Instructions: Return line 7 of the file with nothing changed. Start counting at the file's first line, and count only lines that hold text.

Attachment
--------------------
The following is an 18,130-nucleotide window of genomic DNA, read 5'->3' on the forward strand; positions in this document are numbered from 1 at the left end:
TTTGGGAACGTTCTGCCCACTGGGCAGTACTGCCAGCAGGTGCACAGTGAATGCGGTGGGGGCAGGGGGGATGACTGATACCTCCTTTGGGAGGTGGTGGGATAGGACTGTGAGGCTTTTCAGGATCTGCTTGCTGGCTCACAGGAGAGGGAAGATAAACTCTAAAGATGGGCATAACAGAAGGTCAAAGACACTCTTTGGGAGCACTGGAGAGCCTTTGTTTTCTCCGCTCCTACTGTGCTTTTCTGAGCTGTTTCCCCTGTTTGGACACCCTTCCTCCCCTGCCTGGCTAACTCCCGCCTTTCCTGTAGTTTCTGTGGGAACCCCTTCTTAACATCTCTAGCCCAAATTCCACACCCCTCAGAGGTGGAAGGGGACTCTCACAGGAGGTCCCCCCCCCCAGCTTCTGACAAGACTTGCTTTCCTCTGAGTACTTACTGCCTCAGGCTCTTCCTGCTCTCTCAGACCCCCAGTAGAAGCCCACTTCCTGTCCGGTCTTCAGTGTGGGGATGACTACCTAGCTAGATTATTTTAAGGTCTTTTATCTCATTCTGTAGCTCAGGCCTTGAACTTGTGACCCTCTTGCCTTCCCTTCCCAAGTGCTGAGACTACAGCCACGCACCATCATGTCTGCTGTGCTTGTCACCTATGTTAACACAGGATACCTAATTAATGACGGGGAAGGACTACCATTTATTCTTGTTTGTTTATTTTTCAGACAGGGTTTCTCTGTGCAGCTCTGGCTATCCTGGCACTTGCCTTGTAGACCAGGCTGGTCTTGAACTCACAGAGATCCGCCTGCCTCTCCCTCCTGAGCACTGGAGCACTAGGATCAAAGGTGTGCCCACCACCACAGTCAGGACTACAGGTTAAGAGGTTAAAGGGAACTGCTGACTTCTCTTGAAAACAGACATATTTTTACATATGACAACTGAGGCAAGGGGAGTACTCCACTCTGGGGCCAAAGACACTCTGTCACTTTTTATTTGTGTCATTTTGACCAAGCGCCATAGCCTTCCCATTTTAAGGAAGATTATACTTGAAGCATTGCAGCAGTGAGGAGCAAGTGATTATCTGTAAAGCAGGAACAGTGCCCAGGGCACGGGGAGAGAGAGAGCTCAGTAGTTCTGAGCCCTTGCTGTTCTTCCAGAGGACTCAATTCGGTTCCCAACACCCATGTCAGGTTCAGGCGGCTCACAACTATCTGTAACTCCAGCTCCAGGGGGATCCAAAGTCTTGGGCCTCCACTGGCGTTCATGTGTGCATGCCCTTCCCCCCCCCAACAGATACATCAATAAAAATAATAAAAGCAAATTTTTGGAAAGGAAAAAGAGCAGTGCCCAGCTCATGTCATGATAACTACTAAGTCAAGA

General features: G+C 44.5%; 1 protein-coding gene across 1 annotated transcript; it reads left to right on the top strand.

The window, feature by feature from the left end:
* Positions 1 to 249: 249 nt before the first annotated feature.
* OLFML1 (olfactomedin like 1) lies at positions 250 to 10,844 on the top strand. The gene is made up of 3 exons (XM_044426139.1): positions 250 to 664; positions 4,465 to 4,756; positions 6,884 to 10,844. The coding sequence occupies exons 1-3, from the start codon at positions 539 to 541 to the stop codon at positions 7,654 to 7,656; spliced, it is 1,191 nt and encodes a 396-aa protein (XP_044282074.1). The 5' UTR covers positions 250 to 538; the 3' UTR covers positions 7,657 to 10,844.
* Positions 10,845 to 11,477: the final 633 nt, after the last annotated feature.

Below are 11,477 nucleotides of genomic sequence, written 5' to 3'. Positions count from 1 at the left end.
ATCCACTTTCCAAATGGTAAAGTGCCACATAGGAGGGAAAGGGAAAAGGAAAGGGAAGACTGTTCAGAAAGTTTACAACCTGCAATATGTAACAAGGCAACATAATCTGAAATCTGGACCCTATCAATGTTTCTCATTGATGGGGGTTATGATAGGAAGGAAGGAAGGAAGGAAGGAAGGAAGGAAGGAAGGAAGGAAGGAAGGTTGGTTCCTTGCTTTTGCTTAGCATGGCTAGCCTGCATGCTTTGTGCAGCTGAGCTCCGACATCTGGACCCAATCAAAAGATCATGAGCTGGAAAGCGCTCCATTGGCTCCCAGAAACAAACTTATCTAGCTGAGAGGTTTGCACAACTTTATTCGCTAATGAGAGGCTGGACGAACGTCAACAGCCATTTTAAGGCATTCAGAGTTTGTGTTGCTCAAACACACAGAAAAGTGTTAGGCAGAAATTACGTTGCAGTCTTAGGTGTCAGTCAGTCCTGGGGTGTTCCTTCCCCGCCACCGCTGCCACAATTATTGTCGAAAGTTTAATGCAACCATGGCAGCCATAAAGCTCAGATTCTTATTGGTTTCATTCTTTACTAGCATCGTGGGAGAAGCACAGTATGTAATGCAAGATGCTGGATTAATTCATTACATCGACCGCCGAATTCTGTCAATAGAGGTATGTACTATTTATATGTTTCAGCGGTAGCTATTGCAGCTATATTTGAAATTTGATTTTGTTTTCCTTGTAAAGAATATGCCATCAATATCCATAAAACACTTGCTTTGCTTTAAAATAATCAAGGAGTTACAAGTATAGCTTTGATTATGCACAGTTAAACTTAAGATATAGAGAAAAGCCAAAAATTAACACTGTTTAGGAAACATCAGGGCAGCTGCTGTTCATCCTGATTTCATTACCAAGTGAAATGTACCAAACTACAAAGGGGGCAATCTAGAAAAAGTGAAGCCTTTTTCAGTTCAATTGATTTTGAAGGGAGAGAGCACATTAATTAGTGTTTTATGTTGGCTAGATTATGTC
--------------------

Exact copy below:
* Positions 10,845 to 11,477: the final 633 nt, after the last annotated feature.